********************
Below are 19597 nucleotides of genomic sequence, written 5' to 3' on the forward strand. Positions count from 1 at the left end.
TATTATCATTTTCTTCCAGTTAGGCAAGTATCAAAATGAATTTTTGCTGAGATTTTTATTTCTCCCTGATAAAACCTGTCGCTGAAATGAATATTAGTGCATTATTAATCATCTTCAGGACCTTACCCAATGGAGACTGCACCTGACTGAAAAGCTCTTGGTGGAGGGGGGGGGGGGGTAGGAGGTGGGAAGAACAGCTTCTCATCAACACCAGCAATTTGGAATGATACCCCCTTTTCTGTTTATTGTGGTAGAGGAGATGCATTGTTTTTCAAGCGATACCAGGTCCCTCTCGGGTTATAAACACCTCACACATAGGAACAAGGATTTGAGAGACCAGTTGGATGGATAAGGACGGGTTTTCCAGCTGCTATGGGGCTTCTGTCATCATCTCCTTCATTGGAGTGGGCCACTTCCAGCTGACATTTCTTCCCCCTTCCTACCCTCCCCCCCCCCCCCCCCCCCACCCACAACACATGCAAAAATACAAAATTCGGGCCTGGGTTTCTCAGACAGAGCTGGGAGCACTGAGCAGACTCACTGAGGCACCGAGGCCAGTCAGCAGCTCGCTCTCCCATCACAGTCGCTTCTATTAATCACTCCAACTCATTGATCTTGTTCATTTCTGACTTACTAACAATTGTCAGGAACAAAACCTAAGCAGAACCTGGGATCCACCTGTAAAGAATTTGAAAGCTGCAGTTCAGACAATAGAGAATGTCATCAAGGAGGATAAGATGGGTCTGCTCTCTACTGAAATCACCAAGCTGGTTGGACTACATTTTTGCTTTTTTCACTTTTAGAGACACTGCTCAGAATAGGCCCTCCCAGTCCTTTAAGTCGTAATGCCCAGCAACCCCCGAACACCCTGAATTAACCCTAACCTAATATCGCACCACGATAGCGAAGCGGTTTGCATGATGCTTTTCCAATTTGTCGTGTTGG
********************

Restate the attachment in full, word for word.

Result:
Below are 19597 nucleotides of genomic sequence, written 5' to 3' on the forward strand. Positions count from 1 at the left end.
TATTATCATTTTCTTCCAGTTAGGCAAGTATCAAAATGAATTTTTGCTGAGATTTTTATTTCTCCCTGATAAAACCTGTCGCTGAAATGAATATTAGTGCATTATTAATCATCTTCAGGACCTTACCCAATGGAGACTGCACCTGACTGAAAAGCTCTTGGTGGAGGGGGGGGGGGGGTAGGAGGTGGGAAGAACAGCTTCTCATCAACACCAGCAATTTGGAATGATACCCCCTTTTCTGTTTATTGTGGTAGAGGAGATGCATTGTTTTTCAAGCGATACCAGGTCCCTCTCGGGTTATAAACACCTCACACATAGGAACAAGGATTTGAGAGACCAGTTGGATGGATAAGGACGGGTTTTCCAGCTGCTATGGGGCTTCTGTCATCATCTCCTTCATTGGAGTGGGCCACTTCCAGCTGACATTTCTTCCCCCTTCCTACCCTCCCCCCCCCCCCCCCCCCCACCCACAACACATGCAAAAATACAAAATTCGGGCCTGGGTTTCTCAGACAGAGCTGGGAGCACTGAGCAGACTCACTGAGGCACCGAGGCCAGTCAGCAGCTCGCTCTCCCATCACAGTCGCTTCTATTAATCACTCCAACTCATTGATCTTGTTCATTTCTGACTTACTAACAATTGTCAGGAACAAAACCTAAGCAGAACCTGGGATCCACCTGTAAAGAATTTGAAAGCTGCAGTTCAGACAATAGAGAATGTCATCAAGGAGGATAAGATGGGTCTGCTCTCTACTGAAATCACCAAGCTGGTTGGACTACATTTTTGCTTTTTTCACTTTTAGAGACACTGCTCAGAATAGGCCCTCCCAGTCCTTTAAGTCGTAATGCCCAGCAACCCCCGAACACCCTGAATTAACCCTAACCTAATATCGCACCACGATAGCGAAGCGGTTTGCATGATGCTTTTCCAATTTGTCGTGTTGG